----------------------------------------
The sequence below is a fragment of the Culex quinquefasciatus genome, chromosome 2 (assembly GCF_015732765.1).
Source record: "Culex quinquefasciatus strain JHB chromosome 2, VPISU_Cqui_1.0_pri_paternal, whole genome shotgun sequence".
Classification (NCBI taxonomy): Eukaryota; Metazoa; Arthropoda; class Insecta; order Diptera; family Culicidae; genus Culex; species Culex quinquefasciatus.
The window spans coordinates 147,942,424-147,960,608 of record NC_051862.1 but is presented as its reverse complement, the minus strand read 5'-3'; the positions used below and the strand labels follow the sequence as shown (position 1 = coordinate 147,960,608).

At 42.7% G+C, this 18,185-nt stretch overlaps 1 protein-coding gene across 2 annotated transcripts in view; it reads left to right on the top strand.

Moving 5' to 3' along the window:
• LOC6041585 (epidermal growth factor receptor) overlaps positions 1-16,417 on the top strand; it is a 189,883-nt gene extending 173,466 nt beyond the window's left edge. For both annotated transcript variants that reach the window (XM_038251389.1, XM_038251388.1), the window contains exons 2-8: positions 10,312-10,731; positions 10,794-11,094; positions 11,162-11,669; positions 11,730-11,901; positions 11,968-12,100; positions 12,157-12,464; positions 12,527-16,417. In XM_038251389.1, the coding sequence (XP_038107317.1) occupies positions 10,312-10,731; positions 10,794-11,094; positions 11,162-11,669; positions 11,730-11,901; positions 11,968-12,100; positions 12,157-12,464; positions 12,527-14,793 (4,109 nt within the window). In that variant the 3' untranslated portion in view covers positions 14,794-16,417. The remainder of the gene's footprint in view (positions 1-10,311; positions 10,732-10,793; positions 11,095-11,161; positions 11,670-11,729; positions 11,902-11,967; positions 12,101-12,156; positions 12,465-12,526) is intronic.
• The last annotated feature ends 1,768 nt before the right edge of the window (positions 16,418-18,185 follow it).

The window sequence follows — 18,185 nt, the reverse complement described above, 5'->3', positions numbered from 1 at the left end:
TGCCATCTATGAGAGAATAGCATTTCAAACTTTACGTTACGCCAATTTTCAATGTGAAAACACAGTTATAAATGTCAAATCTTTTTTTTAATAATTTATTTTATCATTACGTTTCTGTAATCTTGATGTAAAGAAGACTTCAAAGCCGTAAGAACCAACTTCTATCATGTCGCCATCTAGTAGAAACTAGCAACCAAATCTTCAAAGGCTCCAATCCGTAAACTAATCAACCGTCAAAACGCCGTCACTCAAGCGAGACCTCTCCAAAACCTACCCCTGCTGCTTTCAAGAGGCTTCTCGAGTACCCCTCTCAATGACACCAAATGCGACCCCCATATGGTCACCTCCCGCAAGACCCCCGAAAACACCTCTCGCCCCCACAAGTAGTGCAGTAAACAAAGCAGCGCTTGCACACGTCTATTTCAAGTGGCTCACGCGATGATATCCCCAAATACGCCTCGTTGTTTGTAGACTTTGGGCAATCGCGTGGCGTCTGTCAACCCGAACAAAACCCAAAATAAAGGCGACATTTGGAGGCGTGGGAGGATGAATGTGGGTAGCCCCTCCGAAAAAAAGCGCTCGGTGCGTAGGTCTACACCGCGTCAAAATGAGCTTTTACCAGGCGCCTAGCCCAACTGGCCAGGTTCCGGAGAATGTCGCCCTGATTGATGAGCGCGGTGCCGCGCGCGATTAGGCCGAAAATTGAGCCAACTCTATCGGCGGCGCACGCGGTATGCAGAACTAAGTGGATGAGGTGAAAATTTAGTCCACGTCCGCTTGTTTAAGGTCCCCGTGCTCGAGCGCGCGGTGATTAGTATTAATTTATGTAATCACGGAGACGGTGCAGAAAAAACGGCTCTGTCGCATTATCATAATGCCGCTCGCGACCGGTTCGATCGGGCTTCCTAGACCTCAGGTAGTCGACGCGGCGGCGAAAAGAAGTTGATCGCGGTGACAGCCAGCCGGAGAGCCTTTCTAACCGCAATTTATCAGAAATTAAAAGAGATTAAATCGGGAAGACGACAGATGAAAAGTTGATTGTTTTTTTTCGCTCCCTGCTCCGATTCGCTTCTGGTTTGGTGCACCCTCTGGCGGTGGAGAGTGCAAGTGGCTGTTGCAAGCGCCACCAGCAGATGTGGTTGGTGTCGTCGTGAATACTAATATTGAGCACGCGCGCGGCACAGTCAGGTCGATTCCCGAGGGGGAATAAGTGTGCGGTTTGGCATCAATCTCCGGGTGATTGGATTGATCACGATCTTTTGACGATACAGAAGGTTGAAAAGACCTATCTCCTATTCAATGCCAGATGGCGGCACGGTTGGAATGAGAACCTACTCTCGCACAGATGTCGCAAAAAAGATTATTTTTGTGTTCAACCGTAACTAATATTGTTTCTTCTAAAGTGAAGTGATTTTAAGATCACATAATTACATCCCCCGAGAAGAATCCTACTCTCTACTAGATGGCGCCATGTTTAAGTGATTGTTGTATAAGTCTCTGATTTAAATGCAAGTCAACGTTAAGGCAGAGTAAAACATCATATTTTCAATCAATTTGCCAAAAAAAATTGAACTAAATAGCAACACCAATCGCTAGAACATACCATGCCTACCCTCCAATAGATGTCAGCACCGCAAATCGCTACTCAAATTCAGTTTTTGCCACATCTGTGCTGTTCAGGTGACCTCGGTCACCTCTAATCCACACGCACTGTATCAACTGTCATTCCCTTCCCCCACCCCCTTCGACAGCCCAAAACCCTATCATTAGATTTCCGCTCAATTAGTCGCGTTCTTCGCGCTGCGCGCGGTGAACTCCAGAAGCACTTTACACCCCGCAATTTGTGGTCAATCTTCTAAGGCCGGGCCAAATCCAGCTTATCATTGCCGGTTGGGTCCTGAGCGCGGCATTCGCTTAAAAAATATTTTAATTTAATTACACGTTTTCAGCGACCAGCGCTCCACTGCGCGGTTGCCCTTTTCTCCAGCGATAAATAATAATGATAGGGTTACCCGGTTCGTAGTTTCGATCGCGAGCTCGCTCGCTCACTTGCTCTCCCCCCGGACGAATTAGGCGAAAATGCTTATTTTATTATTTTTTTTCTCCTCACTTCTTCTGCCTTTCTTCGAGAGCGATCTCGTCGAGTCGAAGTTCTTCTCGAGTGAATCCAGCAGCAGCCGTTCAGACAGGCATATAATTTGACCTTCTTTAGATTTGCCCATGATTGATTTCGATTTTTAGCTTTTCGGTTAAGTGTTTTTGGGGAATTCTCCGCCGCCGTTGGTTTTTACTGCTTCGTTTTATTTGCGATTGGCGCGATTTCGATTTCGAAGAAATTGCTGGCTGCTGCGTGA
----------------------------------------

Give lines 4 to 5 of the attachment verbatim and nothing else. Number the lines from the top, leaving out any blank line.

The window spans coordinates 147,942,424-147,960,608 of record NC_051862.1 but is presented as its reverse complement, the minus strand read 5'-3'; the positions used below and the strand labels follow the sequence as shown (position 1 = coordinate 147,960,608).

At 42.7% G+C, this 18,185-nt stretch overlaps 1 protein-coding gene across 2 annotated transcripts in view; it reads left to right on the top strand.